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Red deer spotting

Martindale, a valley on the opposite side of the lake, is home to one of the oldest red deer herds in the UK. During the mating season from mid-October to early November you can climb the surrounding fells at sunset, with a flask of coffee and a teacake or two, and listen to the rut that has happened here for over 300 years.

Red deer, side view on short grass and heather.

The deer reserve

Red deer have lived on the fells around Ullswater for over 300 years. The Dalemain Estate owns the sanctuary, pledging to keep preserve the herd for conservation purposes. At the furthest end of the valley from the hotel is The Nab, home to the oldest native red deer herd in England.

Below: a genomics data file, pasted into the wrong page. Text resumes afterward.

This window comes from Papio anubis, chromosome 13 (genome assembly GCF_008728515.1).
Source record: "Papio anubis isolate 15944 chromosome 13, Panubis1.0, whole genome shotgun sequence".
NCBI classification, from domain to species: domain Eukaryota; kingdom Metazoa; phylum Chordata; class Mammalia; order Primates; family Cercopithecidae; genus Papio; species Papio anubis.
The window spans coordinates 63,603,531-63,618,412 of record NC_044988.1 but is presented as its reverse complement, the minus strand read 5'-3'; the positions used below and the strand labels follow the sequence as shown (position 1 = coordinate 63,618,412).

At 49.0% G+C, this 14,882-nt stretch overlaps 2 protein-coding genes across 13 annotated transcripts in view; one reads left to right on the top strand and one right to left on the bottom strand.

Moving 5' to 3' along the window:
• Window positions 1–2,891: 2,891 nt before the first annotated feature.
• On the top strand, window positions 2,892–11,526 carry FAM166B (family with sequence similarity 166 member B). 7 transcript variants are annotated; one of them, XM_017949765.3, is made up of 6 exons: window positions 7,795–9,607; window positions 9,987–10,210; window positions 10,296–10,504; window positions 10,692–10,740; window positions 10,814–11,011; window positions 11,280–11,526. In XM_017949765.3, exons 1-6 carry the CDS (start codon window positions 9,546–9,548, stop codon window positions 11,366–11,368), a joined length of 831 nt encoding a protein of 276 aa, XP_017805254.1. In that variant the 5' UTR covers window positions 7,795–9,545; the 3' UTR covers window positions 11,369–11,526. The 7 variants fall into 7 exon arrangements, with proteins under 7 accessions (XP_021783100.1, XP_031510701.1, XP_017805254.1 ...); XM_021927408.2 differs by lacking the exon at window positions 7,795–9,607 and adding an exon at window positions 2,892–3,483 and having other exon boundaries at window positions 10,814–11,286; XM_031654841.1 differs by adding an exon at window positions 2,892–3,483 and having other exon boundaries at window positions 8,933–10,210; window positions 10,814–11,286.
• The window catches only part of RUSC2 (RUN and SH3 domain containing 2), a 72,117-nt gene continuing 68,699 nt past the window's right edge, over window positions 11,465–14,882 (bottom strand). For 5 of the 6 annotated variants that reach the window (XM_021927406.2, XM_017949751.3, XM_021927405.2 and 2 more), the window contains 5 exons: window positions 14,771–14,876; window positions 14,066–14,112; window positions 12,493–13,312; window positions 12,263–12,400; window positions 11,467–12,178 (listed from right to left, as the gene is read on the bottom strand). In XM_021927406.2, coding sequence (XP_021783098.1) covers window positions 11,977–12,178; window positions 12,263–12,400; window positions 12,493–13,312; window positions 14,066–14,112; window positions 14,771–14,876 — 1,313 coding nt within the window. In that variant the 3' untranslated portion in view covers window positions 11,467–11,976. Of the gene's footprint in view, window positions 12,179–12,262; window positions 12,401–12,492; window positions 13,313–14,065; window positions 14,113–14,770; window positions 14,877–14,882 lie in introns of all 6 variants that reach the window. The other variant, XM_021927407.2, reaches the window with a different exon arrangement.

The rut

The rut is the red deer mating season, which begins in October and runs in to early November. A raucous affair, with stags bellowing their mating calls, staking their territory and fighting for the prize of a hind (female red deer). They are most active at dawn and dusk.

Spotting a red deer

Mature male red deer, known as stags, have the distinctive russet-red fur and large antlers of the classic highland deer. They are huge animals, weighing up to 190kg. Females are slightly smaller, no antlers, but with distinctive white fur on their rump.

Martindale

It is important to stay a reasonable distance from the deer at all times, however if you drive from the hotel to Hallin Fell, you can approach by foot. Parking at Martindale church, you can head to the ridge on the left of the valley. Climbing up the east side, above Gowk Hill, you may find a good spot there to watch a listen.

Book your stay during the deer rut.

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